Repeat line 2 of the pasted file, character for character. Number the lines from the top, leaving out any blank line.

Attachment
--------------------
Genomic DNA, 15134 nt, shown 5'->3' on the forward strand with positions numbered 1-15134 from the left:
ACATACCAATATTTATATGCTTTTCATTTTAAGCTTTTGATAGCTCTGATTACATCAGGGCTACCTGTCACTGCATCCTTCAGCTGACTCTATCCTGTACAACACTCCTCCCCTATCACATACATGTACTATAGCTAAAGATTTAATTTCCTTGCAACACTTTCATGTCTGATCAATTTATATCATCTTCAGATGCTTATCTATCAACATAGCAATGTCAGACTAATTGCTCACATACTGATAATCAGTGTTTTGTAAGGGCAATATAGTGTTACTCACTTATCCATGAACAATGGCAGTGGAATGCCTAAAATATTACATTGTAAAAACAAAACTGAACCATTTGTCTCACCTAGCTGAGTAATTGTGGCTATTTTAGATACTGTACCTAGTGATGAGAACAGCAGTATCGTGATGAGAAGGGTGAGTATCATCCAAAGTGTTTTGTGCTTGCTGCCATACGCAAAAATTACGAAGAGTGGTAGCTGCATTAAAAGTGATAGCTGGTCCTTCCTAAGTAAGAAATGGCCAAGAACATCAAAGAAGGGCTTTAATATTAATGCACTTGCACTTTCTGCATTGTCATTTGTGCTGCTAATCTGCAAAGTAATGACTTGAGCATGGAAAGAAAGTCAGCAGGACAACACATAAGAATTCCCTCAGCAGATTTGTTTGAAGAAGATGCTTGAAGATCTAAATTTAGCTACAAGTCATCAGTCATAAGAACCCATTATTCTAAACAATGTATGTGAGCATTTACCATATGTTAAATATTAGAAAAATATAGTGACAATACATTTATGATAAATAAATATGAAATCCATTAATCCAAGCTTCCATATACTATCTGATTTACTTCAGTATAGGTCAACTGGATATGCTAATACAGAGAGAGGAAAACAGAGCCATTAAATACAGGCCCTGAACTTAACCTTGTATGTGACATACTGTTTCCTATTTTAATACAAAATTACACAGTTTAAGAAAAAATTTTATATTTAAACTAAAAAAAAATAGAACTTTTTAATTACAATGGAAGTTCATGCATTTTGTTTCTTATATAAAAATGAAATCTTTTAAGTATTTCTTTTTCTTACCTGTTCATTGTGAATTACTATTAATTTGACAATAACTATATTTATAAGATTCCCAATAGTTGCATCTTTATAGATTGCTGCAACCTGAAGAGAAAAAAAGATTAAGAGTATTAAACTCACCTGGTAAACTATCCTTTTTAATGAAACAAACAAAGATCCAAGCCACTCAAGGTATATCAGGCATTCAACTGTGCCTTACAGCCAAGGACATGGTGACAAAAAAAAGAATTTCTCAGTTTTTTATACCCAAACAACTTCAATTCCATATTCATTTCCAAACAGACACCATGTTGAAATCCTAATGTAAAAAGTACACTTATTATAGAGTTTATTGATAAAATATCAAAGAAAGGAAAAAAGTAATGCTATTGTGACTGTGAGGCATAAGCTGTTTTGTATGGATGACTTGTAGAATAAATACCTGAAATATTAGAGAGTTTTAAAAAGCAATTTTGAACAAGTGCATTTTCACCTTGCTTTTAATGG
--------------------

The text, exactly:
ACATACCAATATTTATATGCTTTTCATTTTAAGCTTTTGATAGCTCTGATTACATCAGGGCTACCTGTCACTGCATCCTTCAGCTGACTCTATCCTGTACAACACTCCTCCCCTATCACATACATGTACTATAGCTAAAGATTTAATTTCCTTGCAACACTTTCATGTCTGATCAATTTATATCATCTTCAGATGCTTATCTATCAACATAGCAATGTCAGACTAATTGCTCACATACTGATAATCAGTGTTTTGTAAGGGCAATATAGTGTTACTCACTTATCCATGAACAATGGCAGTGGAATGCCTAAAATATTACATTGTAAAAACAAAACTGAACCATTTGTCTCACCTAGCTGAGTAATTGTGGCTATTTTAGATACTGTACCTAGTGATGAGAACAGCAGTATCGTGATGAGAAGGGTGAGTATCATCCAAAGTGTTTTGTGCTTGCTGCCATACGCAAAAATTACGAAGAGTGGTAGCTGCATTAAAAGTGATAGCTGGTCCTTCCTAAGTAAGAAATGGCCAAGAACATCAAAGAAGGGCTTTAATATTAATGCACTTGCACTTTCTGCATTGTCATTTGTGCTGCTAATCTGCAAAGTAATGACTTGAGCATGGAAAGAAAGTCAGCAGGACAACACATAAGAATTCCCTCAGCAGATTTGTTTGAAGAAGATGCTTGAAGATCTAAATTTAGCTACAAGTCATCAGTCATAAGAACCCATTATTCTAAACAATGTATGTGAGCATTTACCATATGTTAAATATTAGAAAAATATAGTGACAATACATTTATGATAAATAAATATGAAATCCATTAATCCAAGCTTCCATATACTATCTGATTTACTTCAGTATAGGTCAACTGGATATGCTAATACAGAGAGAGGAAAACAGAGCCATTAAATACAGGCCCTGAACTTAACCTTGTATGTGACATACTGTTTCCTATTTTAATACAAAATTACACAGTTTAAGAAAAAATTTTATATTTAAACTAAAAAAAAATAGAACTTTTTAATTACAATGGAAGTTCATGCATTTTGTTTCTTATATAAAAATGAAATCTTTTAAGTATTTCTTTTTCTTACCTGTTCATTGTGAATTACTATTAATTTGACAATAACTATATTTATAAGATTCCCAATAGTTGCATCTTTATAGATTGCTGCAACCTGAAGAGAAAAAAAGATTAAGAGTATTAAACTCACCTGGTAAACTATCCTTTTTAATGAAACAAACAAAGATCCAAGCCACTCAAGGTATATCAGGCATTCAACTGTGCCTTACAGCCAAGGACATGGTGACAAAAAAAAGAATTTCTCAGTTTTTTATACCCAAACAACTTCAATTCCATATTCATTTCCAAACAGACACCATGTTGAAATCCTAATGTAAAAAGTACACTTATTATAGAGTTTATTGATAAAATATCAAAGAAAGGAAAAAAGTAATGCTATTGTGACTGTGAGGCATAAGCTGTTTTGTATGGATGACTTGTAGAATAAATACCTGAAATATTAGAGAGTTTTAAAAAGCAATTTTGAACAAGTGCATTTTCACCTTGCTTTTAATGG